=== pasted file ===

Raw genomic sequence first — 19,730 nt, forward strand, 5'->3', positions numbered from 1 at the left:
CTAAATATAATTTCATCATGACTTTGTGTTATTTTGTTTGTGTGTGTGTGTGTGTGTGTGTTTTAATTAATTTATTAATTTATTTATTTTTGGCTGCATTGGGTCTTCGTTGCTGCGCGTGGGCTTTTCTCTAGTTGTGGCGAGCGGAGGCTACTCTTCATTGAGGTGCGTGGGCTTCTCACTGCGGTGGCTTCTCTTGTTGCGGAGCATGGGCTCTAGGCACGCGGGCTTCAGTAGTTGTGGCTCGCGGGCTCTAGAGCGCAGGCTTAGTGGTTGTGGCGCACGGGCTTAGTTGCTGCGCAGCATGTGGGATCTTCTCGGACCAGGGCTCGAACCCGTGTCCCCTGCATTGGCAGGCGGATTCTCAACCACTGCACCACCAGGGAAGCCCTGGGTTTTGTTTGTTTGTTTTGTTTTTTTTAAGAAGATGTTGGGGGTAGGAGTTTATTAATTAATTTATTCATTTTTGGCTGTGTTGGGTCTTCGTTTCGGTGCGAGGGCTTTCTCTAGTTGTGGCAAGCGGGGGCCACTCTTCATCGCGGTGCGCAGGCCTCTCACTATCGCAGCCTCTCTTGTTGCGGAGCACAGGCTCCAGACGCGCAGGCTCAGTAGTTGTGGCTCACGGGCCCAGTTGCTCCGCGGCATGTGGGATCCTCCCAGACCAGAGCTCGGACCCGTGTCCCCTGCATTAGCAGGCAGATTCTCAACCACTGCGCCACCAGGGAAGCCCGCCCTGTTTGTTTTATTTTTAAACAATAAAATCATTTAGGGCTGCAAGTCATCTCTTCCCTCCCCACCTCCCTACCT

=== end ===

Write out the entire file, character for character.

Raw genomic sequence first — 19,730 nt, forward strand, 5'->3', positions numbered from 1 at the left:
CTAAATATAATTTCATCATGACTTTGTGTTATTTTGTTTGTGTGTGTGTGTGTGTGTGTGTTTTAATTAATTTATTAATTTATTTATTTTTGGCTGCATTGGGTCTTCGTTGCTGCGCGTGGGCTTTTCTCTAGTTGTGGCGAGCGGAGGCTACTCTTCATTGAGGTGCGTGGGCTTCTCACTGCGGTGGCTTCTCTTGTTGCGGAGCATGGGCTCTAGGCACGCGGGCTTCAGTAGTTGTGGCTCGCGGGCTCTAGAGCGCAGGCTTAGTGGTTGTGGCGCACGGGCTTAGTTGCTGCGCAGCATGTGGGATCTTCTCGGACCAGGGCTCGAACCCGTGTCCCCTGCATTGGCAGGCGGATTCTCAACCACTGCACCACCAGGGAAGCCCTGGGTTTTGTTTGTTTGTTTTGTTTTTTTTAAGAAGATGTTGGGGGTAGGAGTTTATTAATTAATTTATTCATTTTTGGCTGTGTTGGGTCTTCGTTTCGGTGCGAGGGCTTTCTCTAGTTGTGGCAAGCGGGGGCCACTCTTCATCGCGGTGCGCAGGCCTCTCACTATCGCAGCCTCTCTTGTTGCGGAGCACAGGCTCCAGACGCGCAGGCTCAGTAGTTGTGGCTCACGGGCCCAGTTGCTCCGCGGCATGTGGGATCCTCCCAGACCAGAGCTCGGACCCGTGTCCCCTGCATTAGCAGGCAGATTCTCAACCACTGCGCCACCAGGGAAGCCCGCCCTGTTTGTTTTATTTTTAAACAATAAAATCATTTAGGGCTGCAAGTCATCTCTTCCCTCCCCACCTCCCTACCT